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Article
Publication date: 1 August 2002

Stuart James

62

Abstract

Details

Reference Reviews, vol. 16 no. 8
Type: Research Article
ISSN: 0950-4125

Keywords

Open Access
Article
Publication date: 22 August 2022

Stefan Tscharaktschiew and Felix Reimann

Recent studies on commuter parking in an age of fully autonomous vehicles (FAVs) suggest, that the number of parking spaces close to the workplace demanded by commuters…

Abstract

Purpose

Recent studies on commuter parking in an age of fully autonomous vehicles (FAVs) suggest, that the number of parking spaces close to the workplace demanded by commuters will decline because of the capability of FAVs to return home, to seek out (free) parking elsewhere or just cruise. This would be good news because, as of today, parking is one of the largest consumers of urban land and is associated with substantial costs to society. None of the studies, however, is concerned with the special case of employer-provided parking, although workplace parking is a widespread phenomenon and, in many instances, the dominant form of commuter parking. The purpose of this paper is to analyze whether commuter parking will decline with the advent of self-driving cars when parking is provided by the employer.

Design/methodology/approach

This study looks at commuter parking from the perspective of both the employer and the employee because in the case of employer-provided parking, the firm’s decision to offer a parking space and the incentive of employees to accept that offer are closely interrelated because of the fringe benefit character of workplace parking. This study develops an economic equilibrium model that explicitly maps the employer–employee relationship, considering the treatment of parking provision and parking policy in the income tax code and accounting for adverse effects from commuting, parking and public transit. This study determines the market level of employer-provided parking in the absence and presence of FAVs and identifies the factors that drive the difference. This study then approximates the magnitude of each factor, relying on recent (first) empirical evidence on the impacts of FAVs.

Findings

This paper’s analysis suggests that as long as distortive (tax) policy favors employer-provided parking, FAVs are no guarantee to end up with less commuter parking.

Originality/value

This study’s findings imply that in a world of self-driving cars, policy intervention related to work commuting (e.g. fringe benefit taxation or transport pricing) might be even more warranted than today.

Details

Journal of Intelligent and Connected Vehicles, vol. ahead-of-print no. ahead-of-print
Type: Research Article
ISSN: 2399-9802

Keywords

Article
Publication date: 1 February 1999

P. Vavasour and C. Vignali

The article highlights the importance of the company car as a major motivational tool used by employers when developing their employment policies. Research was carried out…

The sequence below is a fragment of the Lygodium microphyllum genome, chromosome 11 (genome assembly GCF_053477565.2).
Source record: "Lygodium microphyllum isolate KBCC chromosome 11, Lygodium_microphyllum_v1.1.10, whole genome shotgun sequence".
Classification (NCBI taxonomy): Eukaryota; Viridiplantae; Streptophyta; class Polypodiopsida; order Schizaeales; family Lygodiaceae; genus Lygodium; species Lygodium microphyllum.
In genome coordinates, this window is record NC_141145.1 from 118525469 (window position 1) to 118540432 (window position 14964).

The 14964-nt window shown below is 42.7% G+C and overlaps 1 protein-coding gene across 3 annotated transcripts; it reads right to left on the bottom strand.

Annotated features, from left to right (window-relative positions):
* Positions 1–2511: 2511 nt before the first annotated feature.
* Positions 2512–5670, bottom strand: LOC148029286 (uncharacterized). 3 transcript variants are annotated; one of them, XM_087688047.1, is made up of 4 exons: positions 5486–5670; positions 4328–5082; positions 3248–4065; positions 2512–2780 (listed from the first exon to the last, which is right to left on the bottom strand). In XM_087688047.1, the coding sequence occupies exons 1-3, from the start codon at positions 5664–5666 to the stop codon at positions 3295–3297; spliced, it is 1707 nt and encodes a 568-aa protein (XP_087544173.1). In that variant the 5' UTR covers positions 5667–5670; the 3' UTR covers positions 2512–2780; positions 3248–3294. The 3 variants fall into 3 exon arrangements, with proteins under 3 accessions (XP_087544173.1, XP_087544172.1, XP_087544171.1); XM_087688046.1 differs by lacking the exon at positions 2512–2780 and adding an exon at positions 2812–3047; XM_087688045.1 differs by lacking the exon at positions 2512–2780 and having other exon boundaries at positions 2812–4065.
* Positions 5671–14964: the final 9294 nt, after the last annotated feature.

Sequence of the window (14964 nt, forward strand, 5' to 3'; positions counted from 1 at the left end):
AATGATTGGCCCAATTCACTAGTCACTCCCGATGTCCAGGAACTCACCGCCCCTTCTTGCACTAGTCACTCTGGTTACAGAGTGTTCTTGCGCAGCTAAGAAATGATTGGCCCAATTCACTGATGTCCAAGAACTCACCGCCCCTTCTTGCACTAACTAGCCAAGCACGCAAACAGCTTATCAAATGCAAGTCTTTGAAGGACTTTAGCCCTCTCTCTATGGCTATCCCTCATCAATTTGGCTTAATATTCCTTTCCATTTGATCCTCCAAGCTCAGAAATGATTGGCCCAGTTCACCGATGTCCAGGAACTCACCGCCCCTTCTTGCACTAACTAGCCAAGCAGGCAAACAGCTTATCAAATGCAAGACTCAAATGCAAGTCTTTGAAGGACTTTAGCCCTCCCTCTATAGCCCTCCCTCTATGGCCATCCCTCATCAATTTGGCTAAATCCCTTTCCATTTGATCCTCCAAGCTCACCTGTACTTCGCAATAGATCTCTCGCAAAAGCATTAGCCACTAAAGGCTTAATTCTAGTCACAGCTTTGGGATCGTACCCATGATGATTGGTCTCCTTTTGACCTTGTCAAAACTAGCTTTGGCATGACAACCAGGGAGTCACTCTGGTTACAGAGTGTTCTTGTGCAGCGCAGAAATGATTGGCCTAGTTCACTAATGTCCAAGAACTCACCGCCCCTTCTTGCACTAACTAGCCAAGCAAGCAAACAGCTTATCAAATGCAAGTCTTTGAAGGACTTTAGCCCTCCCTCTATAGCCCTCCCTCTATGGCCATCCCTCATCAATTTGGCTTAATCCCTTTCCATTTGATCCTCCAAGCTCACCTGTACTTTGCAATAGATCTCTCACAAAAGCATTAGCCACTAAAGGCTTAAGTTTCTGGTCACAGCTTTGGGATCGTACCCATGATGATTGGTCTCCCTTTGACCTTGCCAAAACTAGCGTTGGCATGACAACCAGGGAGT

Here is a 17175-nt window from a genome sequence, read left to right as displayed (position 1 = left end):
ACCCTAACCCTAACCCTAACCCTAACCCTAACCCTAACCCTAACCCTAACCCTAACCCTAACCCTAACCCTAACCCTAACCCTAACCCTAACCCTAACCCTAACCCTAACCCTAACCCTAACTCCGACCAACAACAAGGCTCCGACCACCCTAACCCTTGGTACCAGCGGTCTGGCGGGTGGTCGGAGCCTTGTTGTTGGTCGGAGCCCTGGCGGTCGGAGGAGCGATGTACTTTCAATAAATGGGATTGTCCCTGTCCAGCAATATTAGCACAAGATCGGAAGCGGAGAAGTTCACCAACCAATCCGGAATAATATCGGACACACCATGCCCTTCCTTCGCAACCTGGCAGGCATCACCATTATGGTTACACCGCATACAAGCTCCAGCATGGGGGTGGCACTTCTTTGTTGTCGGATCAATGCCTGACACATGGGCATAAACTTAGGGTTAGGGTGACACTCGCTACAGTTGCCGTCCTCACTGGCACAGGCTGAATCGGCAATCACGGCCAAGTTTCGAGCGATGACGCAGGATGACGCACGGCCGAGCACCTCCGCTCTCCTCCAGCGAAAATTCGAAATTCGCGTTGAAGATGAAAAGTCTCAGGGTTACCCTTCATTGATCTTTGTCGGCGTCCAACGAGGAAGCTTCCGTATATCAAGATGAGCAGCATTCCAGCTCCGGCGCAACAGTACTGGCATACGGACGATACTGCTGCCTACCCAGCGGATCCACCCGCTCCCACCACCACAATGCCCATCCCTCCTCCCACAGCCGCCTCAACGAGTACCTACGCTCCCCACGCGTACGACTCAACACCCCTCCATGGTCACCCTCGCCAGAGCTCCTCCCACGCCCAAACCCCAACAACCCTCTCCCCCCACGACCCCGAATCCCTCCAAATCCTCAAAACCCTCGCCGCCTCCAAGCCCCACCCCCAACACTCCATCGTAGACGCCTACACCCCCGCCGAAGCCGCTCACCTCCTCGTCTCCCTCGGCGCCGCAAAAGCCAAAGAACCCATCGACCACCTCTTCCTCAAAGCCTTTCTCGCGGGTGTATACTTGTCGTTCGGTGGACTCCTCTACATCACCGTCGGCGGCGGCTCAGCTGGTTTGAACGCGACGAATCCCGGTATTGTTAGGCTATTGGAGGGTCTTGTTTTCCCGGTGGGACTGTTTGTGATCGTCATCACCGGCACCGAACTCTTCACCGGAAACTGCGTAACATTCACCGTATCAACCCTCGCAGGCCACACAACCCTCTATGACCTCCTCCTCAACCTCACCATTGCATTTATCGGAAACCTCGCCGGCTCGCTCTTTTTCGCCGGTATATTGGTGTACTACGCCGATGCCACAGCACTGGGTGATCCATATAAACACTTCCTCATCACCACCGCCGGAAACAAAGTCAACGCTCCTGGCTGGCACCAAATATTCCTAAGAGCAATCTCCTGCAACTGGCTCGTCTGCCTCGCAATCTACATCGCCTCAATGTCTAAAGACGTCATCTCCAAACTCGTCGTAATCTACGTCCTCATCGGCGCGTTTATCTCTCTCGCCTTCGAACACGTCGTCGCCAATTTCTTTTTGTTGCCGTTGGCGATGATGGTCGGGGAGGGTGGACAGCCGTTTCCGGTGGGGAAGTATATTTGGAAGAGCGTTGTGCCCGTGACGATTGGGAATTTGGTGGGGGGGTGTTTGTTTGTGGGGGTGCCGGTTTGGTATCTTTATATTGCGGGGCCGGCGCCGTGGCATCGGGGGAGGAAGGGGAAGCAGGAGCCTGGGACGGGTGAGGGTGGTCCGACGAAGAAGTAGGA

1284

Abstract

The article highlights the importance of the company car as a major motivational tool used by employers when developing their employment policies. Research was carried out in a specific industry to highlight the differences that were perceived by employees in competing companies within a specific market sector. Changes in the Government Tax Laws with regard to “benefit in kind”, have tainted the individuals’ view of what was a key motivational tool. The different variables that employers assume are essential factors are highlighted, whilst closer analysis indicates the differing perceived value to the employee. The differing views are based on the varying levels of needs sustained by employees whilst the examination of the hierarchy of these needs is identified within the target groups selected. A clearer perception of how a major motivational tool can act as a demotivator is highlighted, and the findings are evaluated in the conclusions of the article.

Details

Career Development International, vol. 4 no. 1
Type: Research Article
ISSN: 1362-0436

Keywords

Article
Publication date: 1 January 1966

L. J. Sellers, L. J. Danckwerts and L. J. Winn

July 21, 1966. Negligence — Contributory negligence — Plaintiff workman crushed by guide car in steelworks — Movement of car without warning after plaintiff discharged…

Abstract

July 21, 1966. Negligence — Contributory negligence — Plaintiff workman crushed by guide car in steelworks — Movement of car without warning after plaintiff discharged from car to repair another vehicle —Car driver's admitted negligence — Plaintiff's assumption that guide car would not be moved — Whether assumption justified — Whether failure to keep a proper look out — Whether contributory negligence. Damages — Quantum — Semi‐paraplegic — Grave injuries to lower part of body — Plaintiff fit for light work and mobile — Proper amount of damages.

Details

Managerial Law, vol. 1 no. 1
Type: Research Article
ISSN: 0309-0558

Article
Publication date: 29 June 2022

Nazanin Tahssili and Mohammad Ali Shahhoseini

This study aims to examine the customer’s perception of corporate social responsibility within the automotive market in Tehran, Iran, and whether it leads to a purchasing…

Abstract

Purpose

This study aims to examine the customer’s perception of corporate social responsibility within the automotive market in Tehran, Iran, and whether it leads to a purchasing behavior directly or indirectly through support intention.

Design/methodology/approach

A total of 235 customers of luxury and mid-range-priced automobiles were surveyed and analyzed using the partial least squares structural equation modeling method.

Findings